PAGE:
North Korea tried to separate Canada and the US
North Korea has mounted a back-door bid to peel Canada away from United States-led efforts to apply “maximum pressure” on Pyongyang until it relinquishes its nuclear weapons. During a rare visit to Canada North Korean officials complained that by maintaining its own sanctions against their country, Ottawa was following Washington and not acting as an independent nation, the South China Morning Post reported. Canadian media reported earlier this month that a five-member delegation from North Korea had quietly met with Canadian officials in September, but details of the North Korean side’s perception of Ottawa have not been revealed until now. The revelation of Pyongyang’s behind-the-scenes ma
North Korea tried to separate Canada and the US
North Korean hackers found stealing from Bitcoin hodlers
North Korean hackers have taken to stealing cryptocurrency from individual investors as part of a new strategy by Pyongyang to blunt the impact of international sanctions. The targeting of individuals holding virtual currencies such as Bitcoin, known as hodlers, marks a departure from its previous methods, which have targeted exchanges and financial institutions. (Hodler is a misspelling-turned-jargon used to describe investors who hold on to a digital asset despite its falling market value.) Analysts say the shift shows Pyongyang is seeking a new source of income as it buckles under sanctions targeting its illicit nuclear weapons program. “Previously, hackers directly attacked exchanges,”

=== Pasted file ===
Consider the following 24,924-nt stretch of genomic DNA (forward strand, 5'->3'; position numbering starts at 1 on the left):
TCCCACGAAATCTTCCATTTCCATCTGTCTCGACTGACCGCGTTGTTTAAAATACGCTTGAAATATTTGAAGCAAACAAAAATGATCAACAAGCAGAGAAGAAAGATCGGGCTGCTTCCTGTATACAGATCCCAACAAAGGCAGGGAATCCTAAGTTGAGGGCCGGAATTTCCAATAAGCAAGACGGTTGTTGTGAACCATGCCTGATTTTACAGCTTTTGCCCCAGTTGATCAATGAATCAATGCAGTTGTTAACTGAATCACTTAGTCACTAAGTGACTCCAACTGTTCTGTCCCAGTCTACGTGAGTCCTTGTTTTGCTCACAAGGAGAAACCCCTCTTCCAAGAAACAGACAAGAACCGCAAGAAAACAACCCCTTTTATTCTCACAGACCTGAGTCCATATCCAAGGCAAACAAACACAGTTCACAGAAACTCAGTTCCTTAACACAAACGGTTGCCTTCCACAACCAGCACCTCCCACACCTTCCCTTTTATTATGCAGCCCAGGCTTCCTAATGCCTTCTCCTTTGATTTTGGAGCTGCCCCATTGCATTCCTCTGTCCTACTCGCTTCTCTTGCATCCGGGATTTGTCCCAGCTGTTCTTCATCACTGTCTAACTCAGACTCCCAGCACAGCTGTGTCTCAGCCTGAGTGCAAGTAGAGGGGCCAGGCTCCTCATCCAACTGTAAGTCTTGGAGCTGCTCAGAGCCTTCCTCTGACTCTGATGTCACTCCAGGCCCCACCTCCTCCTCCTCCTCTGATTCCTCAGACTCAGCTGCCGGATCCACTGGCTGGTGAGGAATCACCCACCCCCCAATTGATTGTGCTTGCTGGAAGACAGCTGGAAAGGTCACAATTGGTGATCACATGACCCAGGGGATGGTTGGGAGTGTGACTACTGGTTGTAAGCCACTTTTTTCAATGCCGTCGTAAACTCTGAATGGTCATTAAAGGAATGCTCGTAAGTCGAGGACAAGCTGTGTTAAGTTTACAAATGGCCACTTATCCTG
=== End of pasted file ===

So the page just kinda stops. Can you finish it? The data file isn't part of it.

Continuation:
North Korean hackers found stealing from Bitcoin hodlers
When a Chinese and a US warship almost collided
A Chinese warship warned a US Navy vessel in the South China Sea it would “suffer consequences” if it did not change course, internal military documents show, as new details and never-before-seen footage emerge of last month’s near collision in the disputed waters. The Chinese Luyang destroyer issued the stern verbal message to the USS Decatur before sailing within 45 yards of the vessel in the September 30 incident that Washington labeled “unsafe and unprofessional,” according to a timeline obtained from Britain’s Ministry of Defence. “You are on [sic] dangerous course,” the Chinese ship warned, according to the document obtained by the South China Morning Post via a freedom of information
When a Chinese and a US warship almost collided